The Official Notice of Intention to Designate 2 Station Road (Wesley Mimico United Church) is now available on the City of Toronto website:
Take notice that Toronto City Council intends to designate the lands and buildings known municipally as 2 Station Road (Wesley Mimico United Church) under Part IV, Section 29 of the Ontario Heritage Act.
Reasons for Designation
The property at 2 Station Road is worthy of designation under Part IV, Section 29 of the Ontario Heritage Act for its cultural heritage value, and meets the criteria for municipal designation prescribed by the Province of Ontario under all three categories of design, associative and contextual values. Anchoring the northwest corner of Station Road and Mimico Avenue, Wesley Mimico United Church is a church dating to 1923 with an extension made in 1953. The property was recognized on the heritage inventory of the former City of Etobicoke prior to 1998, and listed on the City of Toronto Inventory of Heritage Properties in 2006.
Statement of Cultural Heritage Value
Wesley Mimico United Church has cultural heritage value as a well-crafted 20th century church that blends features of the Late Romanesque Revival and Neo Gothic (Modern Gothic) styles. Its exterior design is distinguished by the east tower on Station Road and the detailing of the south façade facing Mimico Avenue, which represents the seamless integration of the 1923 and 1953 parts of the complex. On the interior, the vaulted ceiling in the sanctuary (which is supported on two pillars through the use of an innovative steel framing system) and the suspended laminated wood floors are unique features of the design.
The architects for Wesley Mimico United Church, Horwood and White, are significant as important 20th century designers whose firm was a direct descendant of Henry Langley’s practice. Its principals, J. C. B. Horwood and Murray A. White trained with Henry Langley and his nephew Edmund Burke, two of Toronto’s most important historical architects, and continued their mentors’ innovative approaches to design in their own practice. Both Horwood and White sought out additional training in the United States, bringing back skills in the latest American materials and methods that they applied in their extensive portfolio. Horwood and White’s commission for Wesley Mimico United Church was a deeply personal one for Horwood, who was a member of its congregation and a Mimico resident. His son, architect Eric Horwood, who headed the firm of Horwood and White until 1969, designed the 1953 addition to Wesley Mimico United Church.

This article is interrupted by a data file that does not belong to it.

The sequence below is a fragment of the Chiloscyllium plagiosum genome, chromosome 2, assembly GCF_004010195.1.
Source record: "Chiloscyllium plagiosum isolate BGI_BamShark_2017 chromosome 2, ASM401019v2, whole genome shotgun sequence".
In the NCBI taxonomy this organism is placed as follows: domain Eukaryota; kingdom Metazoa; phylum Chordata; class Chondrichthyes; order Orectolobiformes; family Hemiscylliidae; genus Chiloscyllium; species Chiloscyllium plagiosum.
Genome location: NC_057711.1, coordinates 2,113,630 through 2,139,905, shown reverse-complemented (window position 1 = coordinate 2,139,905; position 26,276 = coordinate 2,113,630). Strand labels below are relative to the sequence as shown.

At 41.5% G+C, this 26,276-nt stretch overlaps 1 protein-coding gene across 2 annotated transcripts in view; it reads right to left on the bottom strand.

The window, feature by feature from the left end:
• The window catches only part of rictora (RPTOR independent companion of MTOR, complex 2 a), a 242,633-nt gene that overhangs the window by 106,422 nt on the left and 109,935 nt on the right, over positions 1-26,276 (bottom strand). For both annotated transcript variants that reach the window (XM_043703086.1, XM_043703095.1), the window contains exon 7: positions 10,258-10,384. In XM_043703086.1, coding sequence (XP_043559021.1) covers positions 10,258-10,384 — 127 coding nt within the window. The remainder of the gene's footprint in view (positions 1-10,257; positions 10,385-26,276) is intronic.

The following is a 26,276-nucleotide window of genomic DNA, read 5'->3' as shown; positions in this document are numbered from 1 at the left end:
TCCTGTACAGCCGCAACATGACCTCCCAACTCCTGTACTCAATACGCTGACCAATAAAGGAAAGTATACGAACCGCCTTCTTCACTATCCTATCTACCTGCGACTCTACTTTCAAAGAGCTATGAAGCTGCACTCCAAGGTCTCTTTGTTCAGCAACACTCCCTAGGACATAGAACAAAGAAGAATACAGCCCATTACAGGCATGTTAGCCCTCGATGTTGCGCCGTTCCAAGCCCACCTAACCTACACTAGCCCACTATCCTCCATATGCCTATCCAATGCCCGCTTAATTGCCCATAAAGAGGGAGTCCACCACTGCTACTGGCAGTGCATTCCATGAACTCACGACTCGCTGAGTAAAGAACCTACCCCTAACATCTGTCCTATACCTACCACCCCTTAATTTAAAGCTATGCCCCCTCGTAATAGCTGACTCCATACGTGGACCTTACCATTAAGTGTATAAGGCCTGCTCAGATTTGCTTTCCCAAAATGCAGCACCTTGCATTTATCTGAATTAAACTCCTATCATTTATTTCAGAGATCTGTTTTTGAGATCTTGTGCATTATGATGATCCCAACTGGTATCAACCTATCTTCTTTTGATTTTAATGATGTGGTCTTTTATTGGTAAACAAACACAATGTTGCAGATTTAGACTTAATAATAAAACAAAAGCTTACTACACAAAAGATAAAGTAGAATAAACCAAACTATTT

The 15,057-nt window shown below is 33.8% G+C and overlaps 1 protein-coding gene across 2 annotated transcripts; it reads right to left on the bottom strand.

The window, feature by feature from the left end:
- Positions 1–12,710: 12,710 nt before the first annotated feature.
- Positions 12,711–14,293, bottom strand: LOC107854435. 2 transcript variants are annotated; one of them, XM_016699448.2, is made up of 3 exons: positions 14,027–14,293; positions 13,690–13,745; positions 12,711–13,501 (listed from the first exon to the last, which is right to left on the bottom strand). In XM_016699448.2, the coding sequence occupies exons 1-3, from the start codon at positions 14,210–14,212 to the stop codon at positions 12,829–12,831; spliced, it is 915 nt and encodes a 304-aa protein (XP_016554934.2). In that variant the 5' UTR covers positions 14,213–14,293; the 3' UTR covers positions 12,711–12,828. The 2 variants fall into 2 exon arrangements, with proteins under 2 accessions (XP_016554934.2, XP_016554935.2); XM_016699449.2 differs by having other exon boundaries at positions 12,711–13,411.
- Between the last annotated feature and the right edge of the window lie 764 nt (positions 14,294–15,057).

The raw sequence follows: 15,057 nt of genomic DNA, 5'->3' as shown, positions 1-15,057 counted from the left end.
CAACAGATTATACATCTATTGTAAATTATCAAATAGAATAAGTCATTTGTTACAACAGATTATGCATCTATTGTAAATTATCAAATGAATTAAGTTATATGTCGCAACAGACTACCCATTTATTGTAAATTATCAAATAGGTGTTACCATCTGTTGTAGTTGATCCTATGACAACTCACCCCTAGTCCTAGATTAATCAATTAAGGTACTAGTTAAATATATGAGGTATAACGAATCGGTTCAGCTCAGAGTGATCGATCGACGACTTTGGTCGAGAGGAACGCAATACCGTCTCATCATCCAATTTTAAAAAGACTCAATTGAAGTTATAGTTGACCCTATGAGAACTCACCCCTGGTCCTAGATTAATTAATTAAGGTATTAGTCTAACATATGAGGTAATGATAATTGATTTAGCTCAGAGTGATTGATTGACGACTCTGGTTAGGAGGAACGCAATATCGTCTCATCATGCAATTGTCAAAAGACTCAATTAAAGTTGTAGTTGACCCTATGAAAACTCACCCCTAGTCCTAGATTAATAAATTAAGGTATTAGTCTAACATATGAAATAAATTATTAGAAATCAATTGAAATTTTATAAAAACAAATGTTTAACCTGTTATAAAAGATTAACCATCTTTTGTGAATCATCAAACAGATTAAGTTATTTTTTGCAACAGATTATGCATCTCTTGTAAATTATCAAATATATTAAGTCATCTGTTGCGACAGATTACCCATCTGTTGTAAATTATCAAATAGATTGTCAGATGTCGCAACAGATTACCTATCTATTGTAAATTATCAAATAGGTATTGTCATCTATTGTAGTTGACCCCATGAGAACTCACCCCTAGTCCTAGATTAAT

Wesley Mimico United Church is valued as an institution of significance in the community. Its roots lie in the introduction of Methodism to Etobicoke in the mid 19th century where the congregation first built a church in Mimico in 1863. Relocating to its current location in 1923 where it expanded 30 years later, Wesley Mimico United Church continues to serve the local community as a place of spiritual guidance and neighbourhood outreach.
Contextually, Wesley Mimico United Church has value for its historical and visual relationship to its setting in Mimico. Since the early 20th century, it has contributed to the institutional and historical core of the community northeast of Lake Shore Boulevard West and Royal York Road. Wesley Mimico United Church stands with other institutional buildings on the adjoining streets that contribute to and support the story of Mimico’s development over 150 years and its sense of place today.
As an important institutional building with a distinctive tower that anchors a corner lot in the heart of the community, Wesley Mimico United Church is valued as a local landmark in Mimico.
The heritage attributes of the property at 2 Station Road are:
- The Wesley Mimico United Church building
- The placement, setback and orientation of the church building on the northwest corner of Station Road and Mimico Avenue
- The scale, form and massing of the long rectangular three-storey plan with shallow transepts and, at the south end, the narthex
- The materials, with brick cladding and brick, stone, wood and glass detailing\
- The low-pitched gable roof with parapets, stone coping, and the clerestory with window openings
- On the principal (south) façade, the stepped frontispiece with stone and brick band courses and buttresses
- The main (south) entrance, where steps lead to a trio of round-arched openings, with a pair of wood doors with glass inserts and transoms in each opening
- Surmounting the south entry, the monumental round-arched opening that incorporates round and round-arched windows
- The fenestration on all elevations, with the round-arched and flat-headed window openings with brick trim, and the stained glass windows in some of the openings
- The buttresses on the east and west elevations that organize the pairs of window openings
- The square tower, which is located midway along the east elevation and has corbelled brickwork beneath a multi-side spire with gothic detailing (the original entrance to the church on the east wall of the tower was later converted to a window opening)
- On the east elevation, the secondary entry, which is placed in the transept
- The iron fence
Dated at Toronto this 28th day of November, 2013
Ulli S. Watkiss